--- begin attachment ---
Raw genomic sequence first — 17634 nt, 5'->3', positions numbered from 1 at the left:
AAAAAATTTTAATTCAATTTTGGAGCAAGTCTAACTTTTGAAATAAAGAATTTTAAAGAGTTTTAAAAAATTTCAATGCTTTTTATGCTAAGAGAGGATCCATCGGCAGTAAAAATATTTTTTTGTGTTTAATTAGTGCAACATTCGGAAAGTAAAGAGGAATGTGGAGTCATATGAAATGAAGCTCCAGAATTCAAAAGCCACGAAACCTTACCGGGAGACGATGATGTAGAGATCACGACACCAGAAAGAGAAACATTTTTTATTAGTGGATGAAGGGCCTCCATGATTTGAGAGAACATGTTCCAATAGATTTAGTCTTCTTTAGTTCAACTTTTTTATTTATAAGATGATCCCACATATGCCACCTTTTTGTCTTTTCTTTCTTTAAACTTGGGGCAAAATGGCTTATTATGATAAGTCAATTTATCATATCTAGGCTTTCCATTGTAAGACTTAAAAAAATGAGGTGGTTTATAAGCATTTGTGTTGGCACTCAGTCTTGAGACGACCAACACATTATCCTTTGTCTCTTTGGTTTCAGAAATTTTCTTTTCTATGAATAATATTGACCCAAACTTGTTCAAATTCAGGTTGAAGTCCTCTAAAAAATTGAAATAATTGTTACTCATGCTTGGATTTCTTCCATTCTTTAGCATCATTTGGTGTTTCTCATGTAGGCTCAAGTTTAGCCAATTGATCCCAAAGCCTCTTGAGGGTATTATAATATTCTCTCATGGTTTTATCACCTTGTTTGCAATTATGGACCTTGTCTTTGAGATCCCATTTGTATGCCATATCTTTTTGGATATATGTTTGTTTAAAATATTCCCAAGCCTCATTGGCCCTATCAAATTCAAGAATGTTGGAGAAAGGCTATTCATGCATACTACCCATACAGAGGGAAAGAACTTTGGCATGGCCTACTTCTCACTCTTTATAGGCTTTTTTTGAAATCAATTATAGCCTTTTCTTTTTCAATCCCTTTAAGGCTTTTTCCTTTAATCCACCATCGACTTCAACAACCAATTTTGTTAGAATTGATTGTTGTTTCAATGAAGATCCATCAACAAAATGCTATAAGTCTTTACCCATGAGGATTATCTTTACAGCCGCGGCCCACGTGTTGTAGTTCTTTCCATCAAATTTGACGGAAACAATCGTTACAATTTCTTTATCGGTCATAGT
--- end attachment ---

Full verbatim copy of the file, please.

Raw genomic sequence first — 17634 nt, 5'->3', positions numbered from 1 at the left:
AAAAAATTTTAATTCAATTTTGGAGCAAGTCTAACTTTTGAAATAAAGAATTTTAAAGAGTTTTAAAAAATTTCAATGCTTTTTATGCTAAGAGAGGATCCATCGGCAGTAAAAATATTTTTTTGTGTTTAATTAGTGCAACATTCGGAAAGTAAAGAGGAATGTGGAGTCATATGAAATGAAGCTCCAGAATTCAAAAGCCACGAAACCTTACCGGGAGACGATGATGTAGAGATCACGACACCAGAAAGAGAAACATTTTTTATTAGTGGATGAAGGGCCTCCATGATTTGAGAGAACATGTTCCAATAGATTTAGTCTTCTTTAGTTCAACTTTTTTATTTATAAGATGATCCCACATATGCCACCTTTTTGTCTTTTCTTTCTTTAAACTTGGGGCAAAATGGCTTATTATGATAAGTCAATTTATCATATCTAGGCTTTCCATTGTAAGACTTAAAAAAATGAGGTGGTTTATAAGCATTTGTGTTGGCACTCAGTCTTGAGACGACCAACACATTATCCTTTGTCTCTTTGGTTTCAGAAATTTTCTTTTCTATGAATAATATTGACCCAAACTTGTTCAAATTCAGGTTGAAGTCCTCTAAAAAATTGAAATAATTGTTACTCATGCTTGGATTTCTTCCATTCTTTAGCATCATTTGGTGTTTCTCATGTAGGCTCAAGTTTAGCCAATTGATCCCAAAGCCTCTTGAGGGTATTATAATATTCTCTCATGGTTTTATCACCTTGTTTGCAATTATGGACCTTGTCTTTGAGATCCCATTTGTATGCCATATCTTTTTGGATATATGTTTGTTTAAAATATTCCCAAGCCTCATTGGCCCTATCAAATTCAAGAATGTTGGAGAAAGGCTATTCATGCATACTACCCATACAGAGGGAAAGAACTTTGGCATGGCCTACTTCTCACTCTTTATAGGCTTTTTTTGAAATCAATTATAGCCTTTTCTTTTTCAATCCCTTTAAGGCTTTTTCCTTTAATCCACCATCGACTTCAACAACCAATTTTGTTAGAATTGATTGTTGTTTCAATGAAGATCCATCAACAAAATGCTATAAGTCTTTACCCATGAGGATTATCTTTACAGCCGCGGCCCACGTGTTGTAGTTCTTTCCATCAAATTTGACGGAAACAATCGTTACAATTTCTTTATCGGTCATAGT